By Webster’s definition, Iconic means ‘of, relating to, or having the characteristics of an icon’, which in essence reminds me of looking for the Wizard’s 1E D&D Protection from Evil spell only to be told to ‘see Cleric spell of the same name’, unless, of course, you know the word Icon means ‘a person who is very successful and admired’.
Now, having established the meaning, I intend to look at the evolution of ‘Iconic Characters’ [thus Iconic Character Classes] in the RPG setting.
It can be universally accepted that Paizo coined the phrase ‘Iconics’ with the release of its Pathfinder Adventure Paths [and their beta versions from Paizo’s Dungeon Magazine], but that is simple semantics. In reality, the first true ‘Iconics’ were from the Wizard of the Coast release of D&D 3rd Edition, namely Krusk, Jozan Vadania, Tordek, etc.
These characters were really the first to take players through the game by repeating their exploits in both artwork and description. Created by artists Todd Lockwood and Sam Wood, players from a whole new D20 generation were introduced to this new system and cut their teeth with the WotC Iconics.
However, I would contend that perhaps the definition of Iconic doesn’t have to depend on players of RPGs actually knowing the character’s name, but rather recognizing their image. If that is the case, then the role of character class Iconics goes back much further.
In my estimation, the first full color ‘Iconics’ came with FASA’s release of the Shadowrun RPG in 1989, a full decade before the advent of WotC’s D&D 3E.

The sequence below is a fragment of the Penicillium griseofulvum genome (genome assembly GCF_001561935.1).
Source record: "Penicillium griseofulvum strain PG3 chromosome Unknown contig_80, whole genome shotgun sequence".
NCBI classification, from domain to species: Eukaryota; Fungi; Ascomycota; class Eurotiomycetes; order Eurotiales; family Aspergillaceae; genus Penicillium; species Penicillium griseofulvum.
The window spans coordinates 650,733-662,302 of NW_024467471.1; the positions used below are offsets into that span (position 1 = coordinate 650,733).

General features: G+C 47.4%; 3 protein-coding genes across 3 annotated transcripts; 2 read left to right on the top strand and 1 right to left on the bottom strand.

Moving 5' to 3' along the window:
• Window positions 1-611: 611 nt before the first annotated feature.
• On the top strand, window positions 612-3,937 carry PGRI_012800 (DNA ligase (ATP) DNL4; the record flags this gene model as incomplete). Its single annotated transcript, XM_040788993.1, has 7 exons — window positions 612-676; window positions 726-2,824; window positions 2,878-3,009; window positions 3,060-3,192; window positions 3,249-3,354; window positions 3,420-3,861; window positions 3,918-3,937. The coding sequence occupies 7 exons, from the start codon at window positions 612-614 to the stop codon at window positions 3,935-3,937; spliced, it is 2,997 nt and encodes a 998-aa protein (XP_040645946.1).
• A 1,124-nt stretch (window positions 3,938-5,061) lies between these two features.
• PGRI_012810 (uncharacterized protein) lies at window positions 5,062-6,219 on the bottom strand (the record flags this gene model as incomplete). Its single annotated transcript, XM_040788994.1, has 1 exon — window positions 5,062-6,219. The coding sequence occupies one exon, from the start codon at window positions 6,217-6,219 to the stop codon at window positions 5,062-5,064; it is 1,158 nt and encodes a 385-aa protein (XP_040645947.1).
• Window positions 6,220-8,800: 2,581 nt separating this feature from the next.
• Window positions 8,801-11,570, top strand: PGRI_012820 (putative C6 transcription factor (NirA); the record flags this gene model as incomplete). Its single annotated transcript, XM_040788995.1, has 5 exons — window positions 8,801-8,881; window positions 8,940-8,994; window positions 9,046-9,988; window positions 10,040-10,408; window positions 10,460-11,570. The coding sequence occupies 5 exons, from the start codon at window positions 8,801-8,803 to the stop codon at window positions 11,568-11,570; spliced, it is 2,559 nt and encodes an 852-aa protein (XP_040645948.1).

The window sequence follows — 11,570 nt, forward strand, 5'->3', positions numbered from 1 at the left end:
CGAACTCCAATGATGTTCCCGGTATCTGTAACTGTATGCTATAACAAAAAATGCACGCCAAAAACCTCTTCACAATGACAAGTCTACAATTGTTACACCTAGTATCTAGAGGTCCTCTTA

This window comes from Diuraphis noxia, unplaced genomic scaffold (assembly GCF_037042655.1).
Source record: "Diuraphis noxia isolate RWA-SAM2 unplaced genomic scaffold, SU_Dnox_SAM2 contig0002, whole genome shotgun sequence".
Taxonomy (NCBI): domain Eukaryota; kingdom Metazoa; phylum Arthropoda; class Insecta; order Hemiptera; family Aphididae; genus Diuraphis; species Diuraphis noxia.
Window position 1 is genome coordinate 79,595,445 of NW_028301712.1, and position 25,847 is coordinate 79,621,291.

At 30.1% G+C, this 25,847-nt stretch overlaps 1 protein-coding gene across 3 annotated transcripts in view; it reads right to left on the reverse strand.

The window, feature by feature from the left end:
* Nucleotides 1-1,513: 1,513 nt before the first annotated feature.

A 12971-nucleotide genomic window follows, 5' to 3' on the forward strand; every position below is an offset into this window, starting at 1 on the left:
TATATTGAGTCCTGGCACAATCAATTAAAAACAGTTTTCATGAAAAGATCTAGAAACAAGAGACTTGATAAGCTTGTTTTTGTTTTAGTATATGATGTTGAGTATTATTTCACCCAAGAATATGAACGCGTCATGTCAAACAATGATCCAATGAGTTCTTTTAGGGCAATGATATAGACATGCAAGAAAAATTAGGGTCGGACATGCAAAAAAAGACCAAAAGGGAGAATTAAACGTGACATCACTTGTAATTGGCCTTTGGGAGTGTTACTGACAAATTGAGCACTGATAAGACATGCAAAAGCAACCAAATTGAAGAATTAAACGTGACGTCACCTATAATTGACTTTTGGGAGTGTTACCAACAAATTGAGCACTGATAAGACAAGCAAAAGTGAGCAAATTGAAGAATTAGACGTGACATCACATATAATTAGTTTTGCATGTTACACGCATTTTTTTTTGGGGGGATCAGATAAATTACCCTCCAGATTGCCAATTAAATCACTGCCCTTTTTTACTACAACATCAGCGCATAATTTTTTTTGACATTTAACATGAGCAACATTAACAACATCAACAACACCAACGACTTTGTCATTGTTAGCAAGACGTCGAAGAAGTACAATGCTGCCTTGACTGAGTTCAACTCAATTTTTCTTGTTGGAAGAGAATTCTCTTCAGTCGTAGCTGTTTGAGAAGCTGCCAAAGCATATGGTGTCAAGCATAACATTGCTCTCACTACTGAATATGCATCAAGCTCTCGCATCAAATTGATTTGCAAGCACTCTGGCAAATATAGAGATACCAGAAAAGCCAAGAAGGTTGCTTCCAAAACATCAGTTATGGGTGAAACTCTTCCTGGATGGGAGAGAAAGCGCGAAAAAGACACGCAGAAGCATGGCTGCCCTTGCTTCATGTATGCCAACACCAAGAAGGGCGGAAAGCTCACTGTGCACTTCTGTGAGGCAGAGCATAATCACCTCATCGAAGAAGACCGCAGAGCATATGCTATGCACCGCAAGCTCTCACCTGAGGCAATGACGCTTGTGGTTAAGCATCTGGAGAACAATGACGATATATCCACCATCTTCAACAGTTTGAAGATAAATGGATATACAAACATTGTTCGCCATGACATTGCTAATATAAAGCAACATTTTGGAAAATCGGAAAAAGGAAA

Shadowrun basically blew the top off the RPG market upon its release, and still finds a hardcore fanbase supporting it today with video game releases like Shadowrun Returns & Shadowrun 5E by Catalyst. I believe this can be directly attributed not only to a great gaming concept, cyberpunk, but also artist Jeff Laubenstein’s incredible character archtype images splayed through the glossy pages of the creation section.
These images are still recognizable and beloved today, and there is no doubt in my mind that they led to the WotC designers ideas for class creation in 99.
Shadowrun, for all its groundbreaking concepts, was still a half dozen years behind TSR’s initial ‘Iconic’ character release with the Mentzer Red Box characters as done by artists Jeff Easley & Larry Elmore.
These ink-wash illustrations have become some of the all-time favorites for the OSR community and helped to launch D&D from a college dorm game in the late 1970s to a worldwide tween fad in the 1980s.
Certainly all great ideas grow from a single seed, and in this case I’m going with Elmore and Easley as the progenitors of a concept that is paramount to game design today. It is one that I’ve taken to heart myself in The Folio, not only borrowing the concept of Iconics but also taking one of Larry’s originals, Clarion the Adept, and repurposing her as the lead in my module series.
In the end, Iconics hold such power because they are direct representations of the base mechanic in any RPG, the character’s progression principle of experience that drives all players to play.
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